A third of Americans don’t see systemic racism as a barrier to good health even after communities of color have been hit the hardest by the Covid-19 pandemic, researchers say.
The new findings of the ongoing national survey conducted by the RAND Corporation with support from the Robert Wood Johnson Foundation were released Wednesday.
Among the respondents, 42% do believe that systemic racism is one of the main reasons people of color have poorer health outcomes and 24% said they were neutral.
A total of 4,143 adults with household incomes of less than $125,000 were part of the survey aiming to measure attitudes and views toward health equity, civic engagement, systemic racism during the Covid-19 pandemic.
“It really struck us that — despite the virus’s spread across the country to all types of communities — there’s not a consensus view on the effects of systemic racism. Respondents see the impact of low incomes and living in a rural community on a person’s health, but race isn’t viewed with the same gravity,” Katherine Grace Carman, a senior economist at RAND Corporation and the lead author of the report said in a statement.
Researchers noted that Black respondents (72.5%) are much more likely than White respondents, (33.2%) to believe that systemic racism affects the health of people of color.
“Our leaders need to understand that we have a lot more work to do to educate people about the root causes of inequities and then enact policies to ensure better health for all,” Carman added.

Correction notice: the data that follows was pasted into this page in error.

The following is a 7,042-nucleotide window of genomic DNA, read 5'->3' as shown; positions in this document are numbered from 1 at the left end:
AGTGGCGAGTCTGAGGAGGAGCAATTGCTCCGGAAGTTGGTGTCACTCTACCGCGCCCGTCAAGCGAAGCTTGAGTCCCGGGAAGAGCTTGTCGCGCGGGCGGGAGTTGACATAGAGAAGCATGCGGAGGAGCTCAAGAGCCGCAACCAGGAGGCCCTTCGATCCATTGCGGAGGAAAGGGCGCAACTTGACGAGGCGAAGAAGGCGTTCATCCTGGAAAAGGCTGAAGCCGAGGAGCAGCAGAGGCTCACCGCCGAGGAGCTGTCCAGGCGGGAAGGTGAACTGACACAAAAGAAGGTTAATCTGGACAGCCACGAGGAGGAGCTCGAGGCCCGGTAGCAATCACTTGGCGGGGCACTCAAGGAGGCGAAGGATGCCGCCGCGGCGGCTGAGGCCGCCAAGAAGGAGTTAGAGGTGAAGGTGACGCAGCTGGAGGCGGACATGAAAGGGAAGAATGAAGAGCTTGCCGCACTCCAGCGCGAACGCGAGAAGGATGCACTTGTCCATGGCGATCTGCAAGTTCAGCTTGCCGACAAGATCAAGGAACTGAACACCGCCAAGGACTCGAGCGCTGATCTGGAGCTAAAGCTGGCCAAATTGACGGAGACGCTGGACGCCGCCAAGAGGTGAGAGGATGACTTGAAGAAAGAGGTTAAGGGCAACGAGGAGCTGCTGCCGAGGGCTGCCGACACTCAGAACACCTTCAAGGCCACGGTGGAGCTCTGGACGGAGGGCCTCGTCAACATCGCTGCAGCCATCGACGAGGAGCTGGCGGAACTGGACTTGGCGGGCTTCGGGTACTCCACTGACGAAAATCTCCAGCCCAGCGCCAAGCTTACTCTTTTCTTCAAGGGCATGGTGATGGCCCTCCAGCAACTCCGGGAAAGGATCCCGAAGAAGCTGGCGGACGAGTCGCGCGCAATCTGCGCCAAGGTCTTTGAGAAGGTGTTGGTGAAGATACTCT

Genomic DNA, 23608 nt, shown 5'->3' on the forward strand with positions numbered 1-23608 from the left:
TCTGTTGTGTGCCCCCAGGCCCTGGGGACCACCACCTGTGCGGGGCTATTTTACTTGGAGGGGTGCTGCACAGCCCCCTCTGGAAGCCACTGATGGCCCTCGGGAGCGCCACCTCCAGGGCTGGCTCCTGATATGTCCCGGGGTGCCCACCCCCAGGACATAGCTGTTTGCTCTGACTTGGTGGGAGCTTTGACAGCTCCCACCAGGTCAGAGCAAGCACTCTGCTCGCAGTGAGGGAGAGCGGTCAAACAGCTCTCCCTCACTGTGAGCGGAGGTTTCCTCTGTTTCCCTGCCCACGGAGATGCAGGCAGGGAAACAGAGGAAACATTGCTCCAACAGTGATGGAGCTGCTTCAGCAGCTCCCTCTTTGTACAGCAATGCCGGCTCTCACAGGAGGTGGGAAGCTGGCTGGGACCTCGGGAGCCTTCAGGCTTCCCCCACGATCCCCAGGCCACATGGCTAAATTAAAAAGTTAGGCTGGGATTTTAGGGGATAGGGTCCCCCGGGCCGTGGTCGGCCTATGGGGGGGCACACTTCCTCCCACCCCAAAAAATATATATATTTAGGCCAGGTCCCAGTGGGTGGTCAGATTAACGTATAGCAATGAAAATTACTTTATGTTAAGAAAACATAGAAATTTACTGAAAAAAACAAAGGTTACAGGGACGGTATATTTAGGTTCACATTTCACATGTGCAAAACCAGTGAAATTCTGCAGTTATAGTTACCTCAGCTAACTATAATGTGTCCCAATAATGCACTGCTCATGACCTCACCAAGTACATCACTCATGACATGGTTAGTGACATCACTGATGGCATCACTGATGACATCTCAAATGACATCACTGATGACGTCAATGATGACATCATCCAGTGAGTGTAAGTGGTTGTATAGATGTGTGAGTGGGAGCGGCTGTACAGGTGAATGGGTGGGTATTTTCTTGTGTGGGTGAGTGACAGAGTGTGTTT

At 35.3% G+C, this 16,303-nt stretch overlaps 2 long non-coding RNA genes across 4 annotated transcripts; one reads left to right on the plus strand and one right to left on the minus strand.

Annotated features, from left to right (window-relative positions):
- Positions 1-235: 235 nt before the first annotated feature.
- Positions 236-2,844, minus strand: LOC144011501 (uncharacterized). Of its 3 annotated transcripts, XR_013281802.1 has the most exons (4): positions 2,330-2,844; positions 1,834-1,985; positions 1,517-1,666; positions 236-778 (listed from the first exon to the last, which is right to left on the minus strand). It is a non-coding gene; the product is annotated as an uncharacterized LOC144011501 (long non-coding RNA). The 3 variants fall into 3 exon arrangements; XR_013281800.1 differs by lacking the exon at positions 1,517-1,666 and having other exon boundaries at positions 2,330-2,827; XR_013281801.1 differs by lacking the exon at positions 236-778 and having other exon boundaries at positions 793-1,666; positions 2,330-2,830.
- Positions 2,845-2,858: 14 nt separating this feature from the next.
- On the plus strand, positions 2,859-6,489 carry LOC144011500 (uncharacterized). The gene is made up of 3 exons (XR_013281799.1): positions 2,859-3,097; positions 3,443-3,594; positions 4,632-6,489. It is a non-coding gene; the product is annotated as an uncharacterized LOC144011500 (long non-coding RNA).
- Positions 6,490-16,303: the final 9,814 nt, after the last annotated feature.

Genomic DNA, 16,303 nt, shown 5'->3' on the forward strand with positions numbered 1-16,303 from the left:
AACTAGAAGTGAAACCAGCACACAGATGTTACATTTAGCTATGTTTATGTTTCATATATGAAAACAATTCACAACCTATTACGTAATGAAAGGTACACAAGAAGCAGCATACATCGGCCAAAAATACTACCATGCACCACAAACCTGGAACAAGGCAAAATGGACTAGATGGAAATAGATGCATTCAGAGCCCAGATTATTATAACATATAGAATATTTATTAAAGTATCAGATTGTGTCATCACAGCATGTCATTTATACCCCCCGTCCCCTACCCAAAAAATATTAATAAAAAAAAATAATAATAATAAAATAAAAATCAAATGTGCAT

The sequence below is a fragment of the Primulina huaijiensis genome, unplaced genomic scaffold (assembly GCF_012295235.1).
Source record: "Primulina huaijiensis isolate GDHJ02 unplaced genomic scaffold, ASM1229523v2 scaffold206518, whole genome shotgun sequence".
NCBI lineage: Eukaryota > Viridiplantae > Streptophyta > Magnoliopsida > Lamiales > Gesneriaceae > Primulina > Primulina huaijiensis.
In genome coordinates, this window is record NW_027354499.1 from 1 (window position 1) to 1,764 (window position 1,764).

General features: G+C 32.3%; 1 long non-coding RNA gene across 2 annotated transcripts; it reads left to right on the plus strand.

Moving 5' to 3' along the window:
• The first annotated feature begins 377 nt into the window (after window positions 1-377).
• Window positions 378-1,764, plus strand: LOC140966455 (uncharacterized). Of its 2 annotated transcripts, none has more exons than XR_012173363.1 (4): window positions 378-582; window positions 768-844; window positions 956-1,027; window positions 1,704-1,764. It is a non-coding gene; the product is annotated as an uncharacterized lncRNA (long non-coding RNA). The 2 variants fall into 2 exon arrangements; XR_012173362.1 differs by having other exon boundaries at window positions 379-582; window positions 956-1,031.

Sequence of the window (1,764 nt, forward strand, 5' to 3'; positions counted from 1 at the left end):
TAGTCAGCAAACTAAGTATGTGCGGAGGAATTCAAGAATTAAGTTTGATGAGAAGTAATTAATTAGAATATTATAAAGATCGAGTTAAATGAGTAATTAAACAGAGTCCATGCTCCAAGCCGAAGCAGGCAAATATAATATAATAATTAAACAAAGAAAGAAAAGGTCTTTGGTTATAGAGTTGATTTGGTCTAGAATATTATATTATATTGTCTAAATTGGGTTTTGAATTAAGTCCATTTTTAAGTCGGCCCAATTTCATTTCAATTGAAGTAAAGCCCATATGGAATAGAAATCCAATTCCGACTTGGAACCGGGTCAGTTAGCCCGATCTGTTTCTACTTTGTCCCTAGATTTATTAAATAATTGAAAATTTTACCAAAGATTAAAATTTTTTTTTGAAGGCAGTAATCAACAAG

Medical professionals and public health leaders have previously said that racism, whether intentional or implicit, can help drive racial disparities in health.
Last month, Dr. Marcella Nunez-Smith, chair of President-elect Joe Biden’s Covid-19 equity task force, said that Covid-19 has exacerbated existing health disparities.
“It is time for us to respond to the crisis of discrimination in healthcare,” Nunez-Smith said.
Since the beginning of the coronavirus pandemic, Black, Latino and Native Americans have disproportionately been hospitalized and died from the virus.
Several studies have previously suggested that experiences of racism or discrimination raise the risk of emotional and physical health problems, including depression, cardiovascular disease, hypertension — more than 40% of Black adults have high blood pressure — and even death.
The RAND Corporation survey also shows more than 70% of respondents see the pandemic as a moment for positive change and they “believe society should prioritize expanding access to health care and reducing income inequality.”
Nearly two-thirds of respondents also believe the government should ensure health care as a fundamental right, researchers said. White respondents are less likely (60.4%) than all other races and ethnicities (74.1%) to endorse that idea.